9.Keep plant covered on cold nights with a Styrofoam cooler over the seedling. Use a heating cable in the ground if you wish, some also use a small light to keep the hut/greenhouse warm. ----this is very important to the plants health. Colorado nights in May can be cool. Average last frost is the 15th of May. Watch your weather reports.

10. Don't cook your plants in the daytime heat, but keep them covered at night temp permitting, on hot days, better to leave huts open a bit rather than burn them up.

11. Fertilize with mild (1/2) solution of kelp (Seaweed) and fish (5-1-1) water soluble or a manure tea with half the amount of water soluble kelp/fish. Grow your plants organically for best results.


Start pumpkin seeds indoors about two weeks before planting.


The ground needs to be evenly moist—but not soggy—at all times. 


12. Colorado Winds. Keep a four foot or higher temporary wind fence up around young plants once greenhouses are removed. Keep fence up until main and side roots are buried and anchored well. One can use plastic coat hangers cut in half or small dowels to help hold down the vine, until the roots grow to hold down the vine.

13. Once the plant starts to throw a main vine it is very critical that you do not use any commercial high nitrogen fertilizers. The nitrogen makes the young main very rigid and easy to snap. We build a small hill under the main so as to let it down gently by scraping out a little soil every day until the main is all the way on the ground. If you force it too much, or try and work the plant too early in the AM, before the plant warms up, you will snap it every time.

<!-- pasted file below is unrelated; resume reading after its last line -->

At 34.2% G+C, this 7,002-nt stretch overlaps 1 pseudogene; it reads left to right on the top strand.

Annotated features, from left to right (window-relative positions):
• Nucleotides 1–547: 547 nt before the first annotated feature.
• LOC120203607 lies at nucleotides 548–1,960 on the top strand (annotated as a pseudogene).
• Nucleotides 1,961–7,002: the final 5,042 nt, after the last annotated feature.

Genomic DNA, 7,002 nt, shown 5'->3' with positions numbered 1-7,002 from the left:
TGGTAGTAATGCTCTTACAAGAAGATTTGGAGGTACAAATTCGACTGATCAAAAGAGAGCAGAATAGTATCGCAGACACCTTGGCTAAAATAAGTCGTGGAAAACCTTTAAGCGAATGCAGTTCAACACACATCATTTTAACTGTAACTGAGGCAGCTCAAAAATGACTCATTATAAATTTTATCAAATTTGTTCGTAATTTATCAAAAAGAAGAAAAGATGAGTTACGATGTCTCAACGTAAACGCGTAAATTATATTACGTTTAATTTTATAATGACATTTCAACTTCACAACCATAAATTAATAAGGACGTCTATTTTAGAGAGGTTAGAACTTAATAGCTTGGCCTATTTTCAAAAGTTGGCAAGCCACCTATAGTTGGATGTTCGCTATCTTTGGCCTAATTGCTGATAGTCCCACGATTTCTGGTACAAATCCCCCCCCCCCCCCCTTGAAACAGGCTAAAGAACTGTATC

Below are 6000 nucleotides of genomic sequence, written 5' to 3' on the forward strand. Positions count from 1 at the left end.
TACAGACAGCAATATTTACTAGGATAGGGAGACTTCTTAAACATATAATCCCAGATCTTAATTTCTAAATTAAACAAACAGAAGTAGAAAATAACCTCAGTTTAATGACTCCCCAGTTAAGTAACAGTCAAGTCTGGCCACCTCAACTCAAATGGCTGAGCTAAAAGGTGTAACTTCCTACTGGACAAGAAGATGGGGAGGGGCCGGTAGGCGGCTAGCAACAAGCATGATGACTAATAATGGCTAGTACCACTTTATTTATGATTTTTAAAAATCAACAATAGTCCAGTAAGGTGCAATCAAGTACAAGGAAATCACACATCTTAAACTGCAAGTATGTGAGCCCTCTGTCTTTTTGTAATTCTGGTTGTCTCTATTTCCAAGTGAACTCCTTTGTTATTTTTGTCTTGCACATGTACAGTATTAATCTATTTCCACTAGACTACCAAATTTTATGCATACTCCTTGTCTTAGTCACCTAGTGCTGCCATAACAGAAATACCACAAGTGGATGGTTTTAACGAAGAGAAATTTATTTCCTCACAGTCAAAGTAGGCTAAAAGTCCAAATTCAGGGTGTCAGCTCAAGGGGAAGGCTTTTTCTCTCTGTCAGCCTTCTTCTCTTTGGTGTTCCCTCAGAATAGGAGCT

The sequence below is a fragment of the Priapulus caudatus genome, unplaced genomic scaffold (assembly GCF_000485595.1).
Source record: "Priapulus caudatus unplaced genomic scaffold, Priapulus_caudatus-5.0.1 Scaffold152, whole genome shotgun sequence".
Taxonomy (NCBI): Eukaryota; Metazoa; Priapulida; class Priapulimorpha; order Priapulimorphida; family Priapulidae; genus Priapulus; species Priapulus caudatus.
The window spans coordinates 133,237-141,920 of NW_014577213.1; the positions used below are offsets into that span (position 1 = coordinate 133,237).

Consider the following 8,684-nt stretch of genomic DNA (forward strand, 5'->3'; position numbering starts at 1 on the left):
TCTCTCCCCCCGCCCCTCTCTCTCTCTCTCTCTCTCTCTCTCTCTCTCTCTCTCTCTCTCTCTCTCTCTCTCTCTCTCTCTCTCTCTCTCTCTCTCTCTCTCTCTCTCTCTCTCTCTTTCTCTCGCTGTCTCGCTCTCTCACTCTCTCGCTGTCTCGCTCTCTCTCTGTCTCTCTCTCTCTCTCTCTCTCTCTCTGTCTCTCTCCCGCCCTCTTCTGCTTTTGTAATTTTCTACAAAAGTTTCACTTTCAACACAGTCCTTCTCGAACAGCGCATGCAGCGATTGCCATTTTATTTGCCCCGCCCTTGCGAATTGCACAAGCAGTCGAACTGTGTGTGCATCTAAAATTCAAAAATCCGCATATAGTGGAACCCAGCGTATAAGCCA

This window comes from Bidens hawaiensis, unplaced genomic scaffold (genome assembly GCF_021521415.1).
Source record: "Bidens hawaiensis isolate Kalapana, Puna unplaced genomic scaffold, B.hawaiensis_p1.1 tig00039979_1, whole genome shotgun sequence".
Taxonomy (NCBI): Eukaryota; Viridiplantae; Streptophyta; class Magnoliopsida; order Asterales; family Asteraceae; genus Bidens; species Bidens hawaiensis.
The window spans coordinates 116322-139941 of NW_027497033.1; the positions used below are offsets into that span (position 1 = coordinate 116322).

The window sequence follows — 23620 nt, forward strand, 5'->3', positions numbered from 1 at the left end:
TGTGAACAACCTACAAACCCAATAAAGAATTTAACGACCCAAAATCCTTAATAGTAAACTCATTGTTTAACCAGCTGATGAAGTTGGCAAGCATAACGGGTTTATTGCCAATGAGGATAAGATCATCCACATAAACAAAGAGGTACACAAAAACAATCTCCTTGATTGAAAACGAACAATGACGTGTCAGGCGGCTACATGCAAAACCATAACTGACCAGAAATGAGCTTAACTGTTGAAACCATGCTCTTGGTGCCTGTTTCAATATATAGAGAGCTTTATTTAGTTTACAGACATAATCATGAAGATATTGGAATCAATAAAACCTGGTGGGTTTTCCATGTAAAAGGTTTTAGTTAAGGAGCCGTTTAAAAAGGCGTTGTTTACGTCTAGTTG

14. Train the main vine to run straight out from the base. For example, if the main is running due south, then each side needs to be trained to run directly east on one side of main and west on the other.

15. Each side vine end should be a minimum of 10-12 ft from main before dead ending vine growth (cutting the end and burying into the dirt). To grow something truly special you need a minimum of 13 to 14 sets of sides (secondaries) before you pollinate a fruit. Any fruit before that should be snipped off. Depends on size of your patch.

16. Remove all tertiaries, or third vines from the secondaries. After your first fruit or two are set, remove all remaining baby pumpkins. To grow a big one, one wants only one or two fruit per plant with the prime fruit on a main vine if possible, about 12-14 ft out.

17. Find out what pests and diseases are common in your area and take steps to protect your plant. If not your season could be over by the middle of August.

18. Never water at night, if so make sure leaves are dry before nightfall. Spray pesticides very early in the AM or late PM, NEVER, during heat of the day. Keep soil moist but not flooded. Water over the top as little as possible as splashing also spreads disease.

19. Buy some books like The Don Langevin collection, –How to Grow Giant Pumpkins” 1,2,3 especially books # 2 and 3. READ them several times. There is a lot of information available for growing giant vegetables....
How to DVD's are available at:

20. Nuzzle up with a good grower in your area. Nothing beats a first hand look at what a good grower is doing. We share all information, Ask questions and Visit our facebook page: and for lots of helpful information from growers. Advanced information is available for those growers attempting to break the Colorado State Record.


Good Luck!

Have fun with your growing. Anything is possible.... If you can
dream.... don't give up on that dream..... You will be rewarded.

Grow'em BIG!